Bus service cuts could stall
Top brass at AC Transit is planning to ask the bus service’s board to hold off on service cuts they proposed to close a multimillion-dollar budget hole, because they say money could be available to pay for some of the service.
AC Transit’s board was scheduled to consider the cuts when they meet at 6 p.m. Wednesday. But their top staff said they think money that was to be used for a bus rapid transit project on East 14th Street/International Boulevard and Telegraph Avenue in Oakland can be shifted toward operating expenses, which could defray some of the cuts.
They are also waiting to see how the success of a lawsuit challenging the state’s taking of $1.19 million in funds designated for transit will impact their bottom line. Staff wrote in their report on this one that they hope to get more clarity on their finances in a meeting with the Metropolitan Transportation Commission that was scheduled for Tuesday.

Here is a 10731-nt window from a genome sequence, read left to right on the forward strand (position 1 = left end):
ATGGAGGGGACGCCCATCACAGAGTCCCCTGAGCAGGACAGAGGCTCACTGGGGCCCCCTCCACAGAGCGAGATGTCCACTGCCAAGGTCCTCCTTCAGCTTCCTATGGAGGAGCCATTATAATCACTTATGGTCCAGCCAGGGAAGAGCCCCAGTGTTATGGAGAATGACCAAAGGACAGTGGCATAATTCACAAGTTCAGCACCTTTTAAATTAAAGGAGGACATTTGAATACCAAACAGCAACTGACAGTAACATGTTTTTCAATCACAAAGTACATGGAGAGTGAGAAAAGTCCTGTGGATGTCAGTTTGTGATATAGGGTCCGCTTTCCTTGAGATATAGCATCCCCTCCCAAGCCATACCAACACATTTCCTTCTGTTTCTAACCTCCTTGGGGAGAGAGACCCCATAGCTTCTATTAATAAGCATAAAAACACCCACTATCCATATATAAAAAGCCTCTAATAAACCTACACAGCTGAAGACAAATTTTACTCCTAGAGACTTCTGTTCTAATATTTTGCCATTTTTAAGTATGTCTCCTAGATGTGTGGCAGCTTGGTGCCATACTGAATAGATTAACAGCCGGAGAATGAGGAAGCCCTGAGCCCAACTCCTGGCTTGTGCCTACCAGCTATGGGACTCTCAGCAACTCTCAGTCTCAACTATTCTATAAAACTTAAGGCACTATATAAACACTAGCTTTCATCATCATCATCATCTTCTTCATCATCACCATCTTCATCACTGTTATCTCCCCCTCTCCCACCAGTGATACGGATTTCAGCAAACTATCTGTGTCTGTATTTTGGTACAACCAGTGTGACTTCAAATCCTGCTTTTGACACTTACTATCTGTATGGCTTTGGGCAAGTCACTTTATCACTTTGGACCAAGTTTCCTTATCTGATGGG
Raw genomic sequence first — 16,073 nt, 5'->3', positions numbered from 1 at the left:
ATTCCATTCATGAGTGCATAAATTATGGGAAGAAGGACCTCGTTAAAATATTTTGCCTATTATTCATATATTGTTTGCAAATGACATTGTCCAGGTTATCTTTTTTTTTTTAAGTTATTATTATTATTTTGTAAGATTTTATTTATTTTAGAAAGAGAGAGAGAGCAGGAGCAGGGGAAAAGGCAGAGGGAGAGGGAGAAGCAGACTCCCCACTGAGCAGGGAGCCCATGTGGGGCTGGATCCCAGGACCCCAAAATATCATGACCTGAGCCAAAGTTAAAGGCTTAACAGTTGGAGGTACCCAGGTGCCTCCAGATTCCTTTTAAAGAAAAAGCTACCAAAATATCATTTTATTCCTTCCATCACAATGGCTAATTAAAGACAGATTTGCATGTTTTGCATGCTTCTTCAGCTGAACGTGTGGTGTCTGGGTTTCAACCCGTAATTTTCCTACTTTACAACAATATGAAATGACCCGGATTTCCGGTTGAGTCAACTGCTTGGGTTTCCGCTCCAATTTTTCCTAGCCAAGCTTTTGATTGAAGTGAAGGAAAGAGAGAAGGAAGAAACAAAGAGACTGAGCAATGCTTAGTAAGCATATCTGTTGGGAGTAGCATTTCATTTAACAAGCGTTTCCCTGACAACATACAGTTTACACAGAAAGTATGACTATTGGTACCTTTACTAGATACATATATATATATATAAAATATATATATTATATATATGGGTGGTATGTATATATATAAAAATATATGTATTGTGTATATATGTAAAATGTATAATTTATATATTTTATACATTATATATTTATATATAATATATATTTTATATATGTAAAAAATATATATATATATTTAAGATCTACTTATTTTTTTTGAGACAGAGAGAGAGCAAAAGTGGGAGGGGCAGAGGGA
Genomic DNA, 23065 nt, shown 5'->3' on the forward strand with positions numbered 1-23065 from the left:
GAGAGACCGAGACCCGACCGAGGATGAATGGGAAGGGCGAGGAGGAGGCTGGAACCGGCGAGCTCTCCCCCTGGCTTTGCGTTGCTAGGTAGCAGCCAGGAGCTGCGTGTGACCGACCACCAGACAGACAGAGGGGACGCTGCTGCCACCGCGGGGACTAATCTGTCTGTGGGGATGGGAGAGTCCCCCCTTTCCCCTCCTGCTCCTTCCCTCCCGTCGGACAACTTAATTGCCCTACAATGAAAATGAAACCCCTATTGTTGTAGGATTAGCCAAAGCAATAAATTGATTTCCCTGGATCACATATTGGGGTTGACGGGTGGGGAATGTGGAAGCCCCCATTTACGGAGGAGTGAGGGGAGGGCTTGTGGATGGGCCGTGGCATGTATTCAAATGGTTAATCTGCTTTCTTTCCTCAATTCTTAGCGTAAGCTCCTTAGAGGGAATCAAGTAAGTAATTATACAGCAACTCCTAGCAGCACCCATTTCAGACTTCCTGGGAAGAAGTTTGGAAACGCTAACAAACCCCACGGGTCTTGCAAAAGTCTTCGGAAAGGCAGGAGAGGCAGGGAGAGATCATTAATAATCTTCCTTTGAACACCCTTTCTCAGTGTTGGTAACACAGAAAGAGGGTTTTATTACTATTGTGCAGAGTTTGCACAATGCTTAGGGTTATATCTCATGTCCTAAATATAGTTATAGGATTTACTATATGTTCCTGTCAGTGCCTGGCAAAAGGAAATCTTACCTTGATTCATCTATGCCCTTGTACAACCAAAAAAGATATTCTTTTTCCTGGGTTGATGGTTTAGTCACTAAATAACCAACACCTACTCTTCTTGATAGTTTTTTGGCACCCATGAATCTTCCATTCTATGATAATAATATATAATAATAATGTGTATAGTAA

Even so, AC Transit staff envision forwarding some form of their “Service Adjustments Plan” to the board for eventual approval.
Some local residents spoke out against the plan, which they feared could make it tougher for some local seniors to get around and for students to get to local high schools. But others praised AC Transit’s staff for its careful work, saying the plan trimmed low-traffic lines and added service in places where it was needed more.
The current draft of the plan, which was anticipated to go into effect on January 10, 2010, would save the transit agency an estimated $18 million. Without it, agency staff anticipate additional costs of $4 million.
Staff is asking the board to wait two weeks, until October 28, to make a decision on the plan. They are hoping for a final decision on the plan in December, for a March 2010 rollout.
On a (slightly) side note, our local rep on the AC Transit board, Elsa Ortiz, is asking her fellow board members to resolve to buy American, and to buy in California as much as possible.
The transit agency has faced fire from folks who were none too happy about their purchase of buses from Belgian maker Van Hool (or as one e-mailer to the transit agency called them, Van Hell), both for what they felt were the expense of the buses and a whole host of other things.
The proposed resolution has drawn cheers from local transit-watchers, including the head of Gillig, a Hayward-based bus maker.